All new products or procedures in any technical sector are patentable if they possess novelty, inventiveness and industrial applicability. Methods for surgical or therapeutic treatment, diagnostic methods applied to the human or animal body and new plant or animal varieties, as well as essentially biological procedures for the production of animals or plants, are not patentable. A specific EU-wide plant variety right is available for new plant varieties.
Application for a European Patent and Prior National Patent
Application for a European patent can be filed regardless of the existence of a prior national patent.
Absolute novelty is a requirement; any disclosure of the invention before the patent application’s filing date or before the priority date can make the patent null.
On the filing date of the patent application, the invention must include what is known as an inventive step: a step that an expert in the relative field, knowledgeable of the state of the art in that field, would recognize as non-obvious.
The invention must susceptible of industrial application. Such application may be in any field of industry, including the agricultural sector.
It is possible to claim the priority of the first, prior patent application filed in one of the member states of the Paris Convention or of the World Trade Organisation (WTO) within 12 months running from the filing date of that first application. More than one priority is permitted. A first application for a European patent can be the basis for a priority claim when subsequent applications are filed for the same invention in other states party to the Paris Convention.
Who May Apply for a European Patent
Any natural or legal person of any nationality (inventor or assignee) may apply for a European patent.
Applicants may only be represented professionally by European patent attorneys or attorneys-at-law.
Where to File the Application
French, English and German are the official languages to be used before the European Patent Office.
Member States of the European Patent Convention
Albania, Austria, Belgium, Bulgaria, Croatia, Cyprus, the Czech Republic, Denmark, Estonia, Finland, France, Germany, Greece, Hungary, Iceland, Ireland, Italy, Latvia, Liechtenstein, Lithuania, Luxembourg, North Macedonia, Malta, Monaco, the Netherlands, Norway, Poland, Portugal, Romania, San Marino, Serbia, Slovakia, Slovenia, Spain, Sweden, Switzerland, Turkey and the United Kingdom are members of the European Convention.
Additional States that may be designated in a European Patent Application
Though they are not members of the European Convention, the following countries may be designated in a European patent application: Bosnia-Herzegovina, Cambodia, Moldova, Montenegro, Morocco, Tunisia.
Designation of States
The designation of states in which patent protection is sought must be indicated in the patent application.
Rights Conferred by the Application
After the European application is published (18 months after filing date or priority date), the applicant can enjoy provisional protection in the designated states if a translation of the claims is filed. Such provisional protection is in accordance with national law. Reasonable compensation can be claimed in any case by the applicant for any activities of third parties infringing his rights, provided that the patent is later granted.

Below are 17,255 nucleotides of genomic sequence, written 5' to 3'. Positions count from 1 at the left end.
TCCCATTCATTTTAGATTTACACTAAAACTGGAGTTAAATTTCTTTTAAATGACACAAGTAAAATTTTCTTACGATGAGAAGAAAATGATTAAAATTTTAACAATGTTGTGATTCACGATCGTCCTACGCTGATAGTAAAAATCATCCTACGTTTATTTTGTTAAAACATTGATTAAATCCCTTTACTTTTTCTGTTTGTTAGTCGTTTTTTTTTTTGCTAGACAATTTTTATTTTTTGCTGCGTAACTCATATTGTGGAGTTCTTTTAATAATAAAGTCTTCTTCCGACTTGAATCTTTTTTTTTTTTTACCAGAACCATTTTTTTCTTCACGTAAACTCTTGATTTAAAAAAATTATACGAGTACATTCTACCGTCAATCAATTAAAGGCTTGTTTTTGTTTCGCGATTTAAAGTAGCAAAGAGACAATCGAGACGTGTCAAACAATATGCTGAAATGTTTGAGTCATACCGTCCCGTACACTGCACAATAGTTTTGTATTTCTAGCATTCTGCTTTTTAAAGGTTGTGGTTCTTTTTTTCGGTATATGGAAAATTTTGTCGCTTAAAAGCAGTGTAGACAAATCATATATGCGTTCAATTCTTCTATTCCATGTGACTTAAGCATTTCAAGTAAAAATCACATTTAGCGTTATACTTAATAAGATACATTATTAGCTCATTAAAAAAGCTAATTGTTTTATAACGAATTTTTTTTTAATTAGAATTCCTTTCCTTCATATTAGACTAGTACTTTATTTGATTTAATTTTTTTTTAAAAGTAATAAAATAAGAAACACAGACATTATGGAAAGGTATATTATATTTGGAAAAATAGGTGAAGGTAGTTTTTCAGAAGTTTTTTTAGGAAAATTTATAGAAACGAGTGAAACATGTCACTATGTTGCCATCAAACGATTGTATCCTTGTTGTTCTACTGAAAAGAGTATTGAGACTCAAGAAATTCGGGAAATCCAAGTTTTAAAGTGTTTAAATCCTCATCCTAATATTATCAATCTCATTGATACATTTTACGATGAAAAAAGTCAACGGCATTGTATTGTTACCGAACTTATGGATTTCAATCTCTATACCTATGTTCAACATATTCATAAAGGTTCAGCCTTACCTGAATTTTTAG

Search, Examination and Grant of a European Patent
The EPO carries out a priority search on the invention which is made available to the applicant and is one of the elements taken into consideration for the next phase of examination. The EPO can grant or deny the patent. Its decision applies in every member state. Denials can be appealed at the Board of Appeal of the EPO.
Post-grant oppositions may be filed by third parties and are discussed before the opposition divisions of the EPO. At the conclusion of the procedure, the Office may maintain the patent as granted, modify its scope or revoke it. Such decision may be appealed before the Board of Appeal of the EPO.
European Patent Validation in Designated States
After the grant of the patent, the owner must obtain the European Patent’s validation in each designated state, at national level. This can require translations into the national languages. After validation, the European patent is governed in each state by national laws.
Starting from the third year, a fee is required for maintenance which can be paid in advance to the EPO. After the grant of the patent, national maintenance fees must be paid in each state of validation.
Duration of the Patent
Patents have a duration of 20 years following filing date.
Licensing and assignment
Licensing and assignment of European patents is allowed. European patents can also be the object of rights of security.
A granted European patent or a European patent application give the owner the right to request customs protection, involving the detention of counterfeit products at customs.
Applicable International Agreements
The Paris Convention, the European Patent Convention, the Patent Cooperation Treaty (PCT) and the Budapest Treaty.